Is child-directed speech tailored to aid language development?

Research output: Other contribution


Because child-directed speech seems ubiquitous in certain cultures and because there is a positive association between language input and learning outcomes it has often been concluded that one function of child-directed speech is to aid children’s language development. I will address the logical fallacy behind this reasoning and report results of a scoping review of the research literature on child-directed speech that examined whether the existing evidence supports this conclusion. It shows that the limited evidence for this claim is confined to some very specific linguistic domains and learning tasks. Most research linking features of children’s language input to learning outcomes turns out to be agnostic about whether these features are exaggerated in child-directed speech. I will end by discussing how different mechanisms that may drive the production of child-directed speech can account for cultural diversity in its implementation.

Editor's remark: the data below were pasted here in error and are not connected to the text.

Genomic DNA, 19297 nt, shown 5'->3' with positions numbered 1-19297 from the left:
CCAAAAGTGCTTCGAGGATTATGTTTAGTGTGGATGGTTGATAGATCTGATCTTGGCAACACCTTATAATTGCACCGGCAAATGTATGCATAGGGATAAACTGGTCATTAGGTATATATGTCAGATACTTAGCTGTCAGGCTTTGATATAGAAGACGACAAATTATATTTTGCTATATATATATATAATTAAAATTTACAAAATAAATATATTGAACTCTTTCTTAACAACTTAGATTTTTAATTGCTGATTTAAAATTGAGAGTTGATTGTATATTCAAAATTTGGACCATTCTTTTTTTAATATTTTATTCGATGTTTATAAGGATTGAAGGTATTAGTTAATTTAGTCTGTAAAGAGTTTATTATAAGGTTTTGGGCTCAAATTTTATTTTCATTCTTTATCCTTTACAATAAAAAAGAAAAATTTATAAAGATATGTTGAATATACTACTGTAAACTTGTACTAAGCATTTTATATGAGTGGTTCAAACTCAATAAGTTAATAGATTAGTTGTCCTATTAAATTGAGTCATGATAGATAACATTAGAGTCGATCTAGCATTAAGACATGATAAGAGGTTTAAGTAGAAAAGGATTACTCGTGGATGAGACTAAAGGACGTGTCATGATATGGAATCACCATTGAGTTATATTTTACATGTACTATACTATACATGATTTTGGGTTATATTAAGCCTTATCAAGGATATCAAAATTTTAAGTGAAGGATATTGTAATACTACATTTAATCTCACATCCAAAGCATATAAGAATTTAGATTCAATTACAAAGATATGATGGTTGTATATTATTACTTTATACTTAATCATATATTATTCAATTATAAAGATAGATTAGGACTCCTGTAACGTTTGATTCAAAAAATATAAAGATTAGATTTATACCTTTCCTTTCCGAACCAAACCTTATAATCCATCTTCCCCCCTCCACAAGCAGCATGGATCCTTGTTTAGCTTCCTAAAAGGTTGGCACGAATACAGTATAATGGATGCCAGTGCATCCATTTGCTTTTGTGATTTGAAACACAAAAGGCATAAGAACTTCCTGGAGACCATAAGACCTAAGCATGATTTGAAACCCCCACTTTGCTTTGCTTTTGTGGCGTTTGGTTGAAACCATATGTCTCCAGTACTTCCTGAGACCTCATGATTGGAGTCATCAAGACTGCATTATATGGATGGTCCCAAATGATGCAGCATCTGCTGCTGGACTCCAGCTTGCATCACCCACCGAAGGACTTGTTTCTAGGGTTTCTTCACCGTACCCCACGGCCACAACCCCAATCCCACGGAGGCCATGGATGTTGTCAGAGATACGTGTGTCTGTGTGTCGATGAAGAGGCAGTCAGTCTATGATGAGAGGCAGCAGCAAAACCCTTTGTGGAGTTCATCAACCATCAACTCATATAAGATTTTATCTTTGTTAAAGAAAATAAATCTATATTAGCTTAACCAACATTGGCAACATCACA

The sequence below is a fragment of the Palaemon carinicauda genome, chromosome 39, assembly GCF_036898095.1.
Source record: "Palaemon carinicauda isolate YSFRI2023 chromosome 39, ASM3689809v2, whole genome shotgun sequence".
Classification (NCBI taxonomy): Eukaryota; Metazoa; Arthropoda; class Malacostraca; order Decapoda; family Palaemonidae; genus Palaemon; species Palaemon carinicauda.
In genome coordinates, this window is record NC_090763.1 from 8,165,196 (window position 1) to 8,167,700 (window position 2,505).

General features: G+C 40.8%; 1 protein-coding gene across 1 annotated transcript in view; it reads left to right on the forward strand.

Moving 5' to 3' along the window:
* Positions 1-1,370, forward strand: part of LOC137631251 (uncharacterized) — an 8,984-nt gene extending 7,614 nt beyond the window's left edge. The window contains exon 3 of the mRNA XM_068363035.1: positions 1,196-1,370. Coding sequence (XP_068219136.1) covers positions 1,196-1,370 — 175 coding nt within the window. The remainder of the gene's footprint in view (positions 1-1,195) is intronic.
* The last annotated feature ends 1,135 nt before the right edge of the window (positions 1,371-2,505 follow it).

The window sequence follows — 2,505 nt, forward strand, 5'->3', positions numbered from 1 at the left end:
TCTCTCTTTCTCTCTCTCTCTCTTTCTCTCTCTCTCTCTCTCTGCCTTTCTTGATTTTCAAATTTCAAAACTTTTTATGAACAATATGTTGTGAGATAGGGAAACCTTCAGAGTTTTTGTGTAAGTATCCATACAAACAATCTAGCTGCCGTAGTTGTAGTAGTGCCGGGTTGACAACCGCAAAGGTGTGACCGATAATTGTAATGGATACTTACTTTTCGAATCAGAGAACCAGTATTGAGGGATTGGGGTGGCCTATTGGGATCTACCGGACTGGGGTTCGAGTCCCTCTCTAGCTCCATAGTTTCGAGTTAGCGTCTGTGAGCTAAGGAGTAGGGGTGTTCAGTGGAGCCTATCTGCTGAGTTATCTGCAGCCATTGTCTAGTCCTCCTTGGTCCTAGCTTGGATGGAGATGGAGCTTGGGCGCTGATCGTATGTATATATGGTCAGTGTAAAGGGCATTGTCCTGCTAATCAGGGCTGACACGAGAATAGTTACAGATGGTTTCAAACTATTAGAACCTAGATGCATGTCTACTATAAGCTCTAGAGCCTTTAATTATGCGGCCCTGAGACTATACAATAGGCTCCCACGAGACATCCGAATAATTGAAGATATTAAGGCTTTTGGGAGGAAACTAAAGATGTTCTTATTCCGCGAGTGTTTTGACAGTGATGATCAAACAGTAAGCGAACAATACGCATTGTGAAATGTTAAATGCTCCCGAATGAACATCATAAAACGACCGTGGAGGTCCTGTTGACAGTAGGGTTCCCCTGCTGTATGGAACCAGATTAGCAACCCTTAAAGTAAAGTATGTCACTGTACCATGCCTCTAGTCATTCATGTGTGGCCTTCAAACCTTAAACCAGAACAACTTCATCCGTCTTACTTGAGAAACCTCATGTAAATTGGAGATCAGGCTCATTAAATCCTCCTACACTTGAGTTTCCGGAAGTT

This talk is part of Linguistic Circle - Invited talks on a range of Linguistics topics from high-profile speakers, organised by School of Philosophy, Psychology and Language Sciences - Linguistics and English Language department of the University of Edinburgh. It took place on 19th January 2023.
Original languageEnglish
TypeInvited talk
PublisherUniversity of Edinburgh
Publication statusPublished - 19 Jan 2023


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